"Visions and reveries, sighting of bedside apparitions, and out-of-body sensations ... can now be seen as protodreams from the edge of sleep that form a continuum with lucid dreams in sleep." {This "continuum" may the "intermediate dimension" (of p. 253). The construction of this bridge-like continuum would allow native denizens of dream-realms to cross over into the material plane.}

pp. 16-17 reflections in dreams; colorless dream

p. 16

"our often surprising reflections in dreams ... through dream mirrors".

p. 17

"once observed a dream cityscape as colorless as a black and white movie".

pp. 56, 145 "blank spots" in dream


blank spots

{related phainomenon}


"a lack of guiding expectations can create black spots in lucid dreams."

{These may be similar to the "shadow in the sky" mentioned in traditional manuals of yoga as commonly visible to practitioners; it is said to be correlated with power of levitation. I have seen this sometimes as a dark blue patch in the sky (in the waking state; never in dreams, however).}


"Sometimes black spots – which almost always had a neutral color tone from white and gray to brown and black – occurred".

p. 115 dreaming in absence of dreambody : is awareness of being asleep possible?

"Steven LaBerge asserted ... that he never becomes lucid in dreams that he simply observes and that "participation seems a virtual requirement for lucid dreaming." [quoted from :- LaBerge : Lucid Dreaming. NY : Ballantine Books, 1986. p. 107] Yet we personally found ... involvement with the dream ... made little difference in terms of becoming lucid or maintaining lucidity. We could be just as lucid when we disembodied ... – perhaps more so".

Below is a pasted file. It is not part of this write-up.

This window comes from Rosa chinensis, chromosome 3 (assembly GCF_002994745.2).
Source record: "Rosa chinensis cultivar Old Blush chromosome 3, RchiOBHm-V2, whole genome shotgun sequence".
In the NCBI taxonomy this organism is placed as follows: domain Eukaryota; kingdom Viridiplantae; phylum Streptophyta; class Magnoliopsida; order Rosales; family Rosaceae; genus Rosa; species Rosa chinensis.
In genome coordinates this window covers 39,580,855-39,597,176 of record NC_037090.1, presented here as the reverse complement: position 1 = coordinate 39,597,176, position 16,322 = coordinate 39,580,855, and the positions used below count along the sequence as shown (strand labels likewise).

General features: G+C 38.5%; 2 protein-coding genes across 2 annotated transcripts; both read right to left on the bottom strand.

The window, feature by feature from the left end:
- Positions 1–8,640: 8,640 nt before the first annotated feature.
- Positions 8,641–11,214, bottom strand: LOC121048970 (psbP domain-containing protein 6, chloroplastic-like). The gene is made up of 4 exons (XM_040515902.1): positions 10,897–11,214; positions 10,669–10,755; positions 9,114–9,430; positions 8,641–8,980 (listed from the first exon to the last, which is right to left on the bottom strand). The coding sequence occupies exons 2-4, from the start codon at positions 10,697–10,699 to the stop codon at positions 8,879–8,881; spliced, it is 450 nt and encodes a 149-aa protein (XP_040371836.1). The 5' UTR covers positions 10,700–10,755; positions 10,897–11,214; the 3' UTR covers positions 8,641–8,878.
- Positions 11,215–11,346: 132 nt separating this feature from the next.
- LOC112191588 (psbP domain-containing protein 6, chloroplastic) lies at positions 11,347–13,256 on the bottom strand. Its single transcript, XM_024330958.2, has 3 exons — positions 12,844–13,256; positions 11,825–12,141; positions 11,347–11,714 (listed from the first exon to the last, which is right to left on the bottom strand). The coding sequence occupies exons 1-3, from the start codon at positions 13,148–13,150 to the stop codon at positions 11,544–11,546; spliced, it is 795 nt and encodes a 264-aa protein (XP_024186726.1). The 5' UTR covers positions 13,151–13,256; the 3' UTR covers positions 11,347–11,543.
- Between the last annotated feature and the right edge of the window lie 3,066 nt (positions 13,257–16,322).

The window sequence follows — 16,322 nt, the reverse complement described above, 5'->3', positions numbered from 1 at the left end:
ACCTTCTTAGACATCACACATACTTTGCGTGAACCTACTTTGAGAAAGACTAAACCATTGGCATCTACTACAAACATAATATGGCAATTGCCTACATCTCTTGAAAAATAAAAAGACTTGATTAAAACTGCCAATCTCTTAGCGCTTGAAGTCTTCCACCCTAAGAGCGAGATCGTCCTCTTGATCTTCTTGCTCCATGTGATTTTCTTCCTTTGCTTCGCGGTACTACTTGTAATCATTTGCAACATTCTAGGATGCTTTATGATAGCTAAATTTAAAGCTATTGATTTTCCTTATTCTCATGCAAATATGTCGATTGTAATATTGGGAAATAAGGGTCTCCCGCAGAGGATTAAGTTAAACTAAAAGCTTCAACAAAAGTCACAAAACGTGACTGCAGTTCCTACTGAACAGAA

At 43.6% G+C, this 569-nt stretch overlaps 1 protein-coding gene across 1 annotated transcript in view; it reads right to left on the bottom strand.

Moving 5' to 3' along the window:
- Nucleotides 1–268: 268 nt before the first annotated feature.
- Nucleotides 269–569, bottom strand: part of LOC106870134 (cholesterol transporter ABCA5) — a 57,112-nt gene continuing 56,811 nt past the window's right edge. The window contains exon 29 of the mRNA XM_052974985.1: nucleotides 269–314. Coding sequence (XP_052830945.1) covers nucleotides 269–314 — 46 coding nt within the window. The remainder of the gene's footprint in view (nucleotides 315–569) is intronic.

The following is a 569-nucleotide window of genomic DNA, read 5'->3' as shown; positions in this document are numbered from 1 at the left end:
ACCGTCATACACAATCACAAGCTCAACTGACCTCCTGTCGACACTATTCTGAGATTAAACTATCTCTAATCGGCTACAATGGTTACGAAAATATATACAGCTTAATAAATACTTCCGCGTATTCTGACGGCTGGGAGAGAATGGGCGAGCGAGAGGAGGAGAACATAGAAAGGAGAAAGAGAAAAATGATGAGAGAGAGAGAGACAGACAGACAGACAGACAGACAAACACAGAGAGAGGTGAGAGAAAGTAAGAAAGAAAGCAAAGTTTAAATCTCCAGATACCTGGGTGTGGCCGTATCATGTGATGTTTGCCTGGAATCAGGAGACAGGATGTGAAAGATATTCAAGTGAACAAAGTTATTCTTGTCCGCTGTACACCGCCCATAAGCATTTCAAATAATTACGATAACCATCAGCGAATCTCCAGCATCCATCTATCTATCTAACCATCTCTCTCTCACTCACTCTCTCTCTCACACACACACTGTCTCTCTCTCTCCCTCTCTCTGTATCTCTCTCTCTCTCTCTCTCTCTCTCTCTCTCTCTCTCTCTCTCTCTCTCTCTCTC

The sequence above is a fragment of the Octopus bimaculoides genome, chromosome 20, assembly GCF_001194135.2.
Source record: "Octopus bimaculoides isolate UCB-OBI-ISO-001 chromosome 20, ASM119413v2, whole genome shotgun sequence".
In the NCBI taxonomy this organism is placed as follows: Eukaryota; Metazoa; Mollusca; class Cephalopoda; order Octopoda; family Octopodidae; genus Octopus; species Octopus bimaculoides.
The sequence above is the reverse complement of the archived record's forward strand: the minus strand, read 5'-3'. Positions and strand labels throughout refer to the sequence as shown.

{Actually, dreams involving lack of a dreambody are so extremely rare in adults (though entirely usual for young children) that little opportunity for testing this hypothesis can arise. I can recall only one such dream; in it I was observing the ocean from above, which may be a sort of simulacrum for the luminous ocean of consciousness visible in dreamless sleep. In simulacrum-type dreaming, awareness of dreaming can hardly emerge.}

pp. 144 artificial lighting during dream

"Many lucid dreamers report generally finding it impossible to enhance the lighting level in a room ... by means of dream lamps. These frustratingly stay unlit, flicker, or come on only dimly – an effect Keith Hearne called the "light-switch" phenomenon." [reference :- Gackenbach & LaBerge (ed.s) : Conscious Mind, Sleeping Brain. NY, 1988. pp. 336-7]

"Stephen LaBerge set out to test this factor using NightLight subscribers as his subjects."

pp. 145, 275-276 effects of closing one’s dream-eyelids


shut dream-eyen

{seeing darkness}


"Closing her eyes while dreaming also sent her back to the protodream level with the accompanying visions, voices, sensations".

{I merely saw darkness (similar to what one would seen when closing one’s eyen while awake) when I closed my eyen deliberately during a dream.}


"Ouspensky did report having nonlucid nightmares of blindness, when he eventually concluded had resulted from ... shut eyes."

pp. 147, 280 electric nerve-impulses in one’s waking-world body during dream


waking-world body


"Laboratory equipment has verified ... showing electrical activity in the relevant muscles when a trained lucid subject makes deliberate movements with the dream body. For instance, Stephen LaBerge could spell out ... Morse code while lucid by clenching his dream fists, the impulses from his real hands being sufficient to register on an electromyograph (EMG) device.""


"Stephen LaBerge announced that he had begun to work on a computerized glove containing sensors to pick up the fine movements of the physical hand corresponding to gestures made with the dream hand. Such a device would enable subjects to communicate directly from their lucid dreams with ... signals".

pp. 148-149 writing in dreams

p. 148

"Dream print may be indecipherable ... . ... Carl Sagan, who found dream text impossible to register".

{I commonly read books in dreams. They are always mystical lore. If atheistical dreamers find it impossible to read meaningfully, that is simply their punishment, inflicted by the divine dream-world on an attempt to apprise them of their folly.}